I can’t recommend them highly enough.

Yes. I invented it, and called it the “iftar” diet, because it consisted largely of what Muslims use to break fast (iftar) during Ramadan, namely soup and dates. I also allowed myself lots of salad and vegetables and fruit. I avoid oil and fat, but didn’t go schizo over a bit of lemon/olive oil/garlic dressing on ready made salads.

The soup I ate also I tried to avoid cream-based soups, but wasn’t too fussy.

And occasionally I would eat a little lean protein (fish, chicken).

I think it worked because:
(a) the soup felt like a big, filling meal and was very tasty
(b) the dates tasted sticky and toffee-ish and although high in sugar don’t have all the fat of chocolate
© I was eating plenty of vegetables and stuff so had most of the nutrients I needed
(d) it was personally easy for me, because I have a horror of processed food/additives, and stodgy lardy stuff, so didn’t have to eliminate much junk food from my diet in the first place, as it wasn’t really there

I also tried to exercise more, but not that much more. I did it for about 3 weeks, and would guesstimate I lost about a quarter to half a stone.

Other advice I would give is sit and think about food. Don’t think yummy burger, think bun full of sugar and chemicals and preservatives. Meat full of offal and grease and growth hormones. Don’t think nice sweets/candy. Think bits of processed sugar painted with carcinogenic dyes. Flavours from big laboratory chemical vats not natural produce. Fat and gelatine ground down from animals hooves and body fat mixed with a nasty sugary chemically mix.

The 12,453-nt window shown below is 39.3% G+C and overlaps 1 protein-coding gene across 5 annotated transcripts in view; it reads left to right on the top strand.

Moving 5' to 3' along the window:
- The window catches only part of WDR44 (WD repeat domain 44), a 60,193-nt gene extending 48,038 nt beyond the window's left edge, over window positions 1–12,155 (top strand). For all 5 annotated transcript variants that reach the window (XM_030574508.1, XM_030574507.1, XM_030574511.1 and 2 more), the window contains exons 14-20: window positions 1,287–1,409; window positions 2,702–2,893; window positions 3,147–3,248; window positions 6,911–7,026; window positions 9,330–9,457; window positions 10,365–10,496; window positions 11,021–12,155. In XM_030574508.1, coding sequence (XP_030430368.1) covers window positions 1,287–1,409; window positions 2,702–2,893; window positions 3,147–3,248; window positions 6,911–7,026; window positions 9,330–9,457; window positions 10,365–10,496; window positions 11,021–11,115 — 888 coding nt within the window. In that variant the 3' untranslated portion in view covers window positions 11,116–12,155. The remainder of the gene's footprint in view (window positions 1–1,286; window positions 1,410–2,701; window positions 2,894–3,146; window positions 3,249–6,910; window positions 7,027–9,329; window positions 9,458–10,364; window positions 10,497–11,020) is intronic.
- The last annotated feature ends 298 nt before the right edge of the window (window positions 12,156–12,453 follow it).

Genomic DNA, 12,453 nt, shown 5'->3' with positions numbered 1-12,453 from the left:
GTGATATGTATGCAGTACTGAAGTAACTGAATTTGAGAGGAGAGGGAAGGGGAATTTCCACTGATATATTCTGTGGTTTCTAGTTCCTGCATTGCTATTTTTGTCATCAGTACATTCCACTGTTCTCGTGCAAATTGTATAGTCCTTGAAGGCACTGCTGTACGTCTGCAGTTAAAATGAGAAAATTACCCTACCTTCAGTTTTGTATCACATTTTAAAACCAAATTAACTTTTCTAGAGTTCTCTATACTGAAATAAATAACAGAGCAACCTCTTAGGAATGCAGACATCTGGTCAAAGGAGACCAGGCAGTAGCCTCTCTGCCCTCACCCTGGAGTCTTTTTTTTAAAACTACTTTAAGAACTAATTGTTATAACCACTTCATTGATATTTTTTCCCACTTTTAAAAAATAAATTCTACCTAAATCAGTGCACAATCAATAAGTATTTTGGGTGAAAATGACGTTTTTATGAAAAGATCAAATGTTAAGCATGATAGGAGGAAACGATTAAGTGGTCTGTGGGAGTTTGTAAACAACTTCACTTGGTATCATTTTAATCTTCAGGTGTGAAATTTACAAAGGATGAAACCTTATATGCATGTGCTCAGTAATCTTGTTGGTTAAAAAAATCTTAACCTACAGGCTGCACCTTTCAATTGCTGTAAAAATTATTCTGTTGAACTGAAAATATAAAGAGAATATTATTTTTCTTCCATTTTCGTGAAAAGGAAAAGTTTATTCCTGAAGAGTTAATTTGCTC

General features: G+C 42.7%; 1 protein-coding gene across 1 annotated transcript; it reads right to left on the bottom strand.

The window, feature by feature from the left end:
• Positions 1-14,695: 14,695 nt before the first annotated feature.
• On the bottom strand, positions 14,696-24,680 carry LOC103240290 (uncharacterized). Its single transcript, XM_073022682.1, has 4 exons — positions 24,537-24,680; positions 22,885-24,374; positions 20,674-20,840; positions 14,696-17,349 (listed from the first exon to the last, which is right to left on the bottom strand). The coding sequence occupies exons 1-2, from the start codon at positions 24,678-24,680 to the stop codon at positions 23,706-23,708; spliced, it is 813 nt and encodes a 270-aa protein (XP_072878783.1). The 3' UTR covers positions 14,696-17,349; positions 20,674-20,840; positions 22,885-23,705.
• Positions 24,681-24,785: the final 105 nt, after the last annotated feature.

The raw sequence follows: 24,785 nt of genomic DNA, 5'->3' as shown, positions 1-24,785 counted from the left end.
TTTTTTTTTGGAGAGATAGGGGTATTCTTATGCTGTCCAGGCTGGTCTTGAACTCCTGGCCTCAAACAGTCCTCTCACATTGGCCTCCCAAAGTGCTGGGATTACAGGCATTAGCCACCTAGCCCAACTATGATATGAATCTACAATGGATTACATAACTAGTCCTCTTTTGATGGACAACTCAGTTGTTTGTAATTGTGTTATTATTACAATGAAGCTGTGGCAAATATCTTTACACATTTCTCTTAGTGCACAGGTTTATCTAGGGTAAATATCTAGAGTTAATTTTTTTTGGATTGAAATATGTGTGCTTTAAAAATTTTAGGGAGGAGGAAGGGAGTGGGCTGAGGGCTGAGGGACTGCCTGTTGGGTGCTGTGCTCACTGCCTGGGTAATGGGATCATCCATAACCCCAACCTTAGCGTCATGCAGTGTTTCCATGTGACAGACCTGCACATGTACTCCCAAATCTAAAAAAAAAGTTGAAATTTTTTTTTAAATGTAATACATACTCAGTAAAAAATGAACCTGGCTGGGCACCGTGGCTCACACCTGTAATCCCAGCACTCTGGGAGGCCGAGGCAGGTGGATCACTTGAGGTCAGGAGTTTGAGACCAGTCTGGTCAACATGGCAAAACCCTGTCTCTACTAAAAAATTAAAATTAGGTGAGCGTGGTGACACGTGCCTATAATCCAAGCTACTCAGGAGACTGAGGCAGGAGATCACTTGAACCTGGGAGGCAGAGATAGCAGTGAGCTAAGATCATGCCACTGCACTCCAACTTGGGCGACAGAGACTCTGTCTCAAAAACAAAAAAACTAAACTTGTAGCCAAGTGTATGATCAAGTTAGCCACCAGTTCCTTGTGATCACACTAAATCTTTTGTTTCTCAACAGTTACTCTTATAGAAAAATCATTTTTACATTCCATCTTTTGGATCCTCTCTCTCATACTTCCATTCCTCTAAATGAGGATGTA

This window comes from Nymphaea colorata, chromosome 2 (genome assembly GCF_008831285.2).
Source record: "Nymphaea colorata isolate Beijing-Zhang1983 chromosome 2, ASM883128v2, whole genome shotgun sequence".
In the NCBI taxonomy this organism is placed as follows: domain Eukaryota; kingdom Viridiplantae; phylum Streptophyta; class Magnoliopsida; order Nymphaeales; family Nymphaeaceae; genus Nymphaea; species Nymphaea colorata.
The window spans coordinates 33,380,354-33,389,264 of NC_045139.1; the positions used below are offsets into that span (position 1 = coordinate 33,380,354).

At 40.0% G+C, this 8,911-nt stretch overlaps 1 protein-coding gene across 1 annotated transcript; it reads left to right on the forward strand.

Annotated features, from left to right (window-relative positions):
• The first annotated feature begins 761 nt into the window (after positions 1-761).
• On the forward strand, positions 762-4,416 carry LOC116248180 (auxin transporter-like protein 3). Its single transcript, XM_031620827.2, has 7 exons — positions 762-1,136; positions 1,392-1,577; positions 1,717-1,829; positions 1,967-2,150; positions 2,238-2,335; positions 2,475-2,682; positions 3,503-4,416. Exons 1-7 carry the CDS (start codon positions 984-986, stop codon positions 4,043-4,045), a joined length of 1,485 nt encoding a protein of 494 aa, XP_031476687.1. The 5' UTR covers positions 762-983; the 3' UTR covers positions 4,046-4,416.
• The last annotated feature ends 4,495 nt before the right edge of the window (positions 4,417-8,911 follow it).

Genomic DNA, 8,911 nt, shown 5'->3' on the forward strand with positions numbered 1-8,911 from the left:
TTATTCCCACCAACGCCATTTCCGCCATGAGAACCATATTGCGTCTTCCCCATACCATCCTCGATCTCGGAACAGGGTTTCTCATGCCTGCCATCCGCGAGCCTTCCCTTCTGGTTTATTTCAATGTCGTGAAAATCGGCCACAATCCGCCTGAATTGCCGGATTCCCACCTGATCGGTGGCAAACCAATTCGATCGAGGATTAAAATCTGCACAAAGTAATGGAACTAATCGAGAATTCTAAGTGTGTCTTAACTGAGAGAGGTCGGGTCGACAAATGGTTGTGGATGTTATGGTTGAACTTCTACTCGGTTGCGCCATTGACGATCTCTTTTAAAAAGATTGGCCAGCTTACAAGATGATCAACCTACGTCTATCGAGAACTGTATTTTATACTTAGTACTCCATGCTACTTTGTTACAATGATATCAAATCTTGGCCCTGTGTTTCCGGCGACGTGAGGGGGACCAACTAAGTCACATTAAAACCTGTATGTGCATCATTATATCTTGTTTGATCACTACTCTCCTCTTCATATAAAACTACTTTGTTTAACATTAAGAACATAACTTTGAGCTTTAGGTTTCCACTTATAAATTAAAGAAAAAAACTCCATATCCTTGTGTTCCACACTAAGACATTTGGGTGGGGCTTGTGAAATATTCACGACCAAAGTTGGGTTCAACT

Then when you eat healthy stuff, keep thinking clean, fresh, natural when you eat it. Aqueous, fresh, vitamin-packed apple. Imagine all the pure, healthy nutrients feeding each vital organ, and the water carrying minerals to your skin, and making it glow. Think of things like honey being the essence of flowers, and natural fruit sugars from sun ripening. A lean, clean piece of protein like a piece of fish feeding your muscles.

Really, well balanced eating and understanding how weight loss, nutrition, etc works is the key.

If you read anything about eating, read the link’s info.

Once you understand that a calorie is a calorie, be it fat, protein or carbs, and you understand the rule of 3500 calories (you need a 3500 calories deficit to lose a pound of - key words - BODY FAT, then so much of the confusion will be gone)

Go and read.

I work with a fellow who has lost 70 pounds since last December. He started with limiting himself to 1000 low-fat calories per day and joined a health club and began a daily workout. After a month he went to 1500 calories per day. During this whole time he has allowed himself one day per week (usually Saturday) when he can eat whatever he wants.

This guy’s hobby was cooking. He’s into food. And he’s done well. He’s told me that on his “anything” day he now eats stuff that he just talks about all week, but not as much of it as he would have six months ago.

I only need to take off two or three pounds now & then. These ideas work for me.

  1. get the flu
  2. get some new videogame & play it daily for 8 hours.
  3. get a GF & have an argument. Won’t be hungry for a few days.

To each, his own.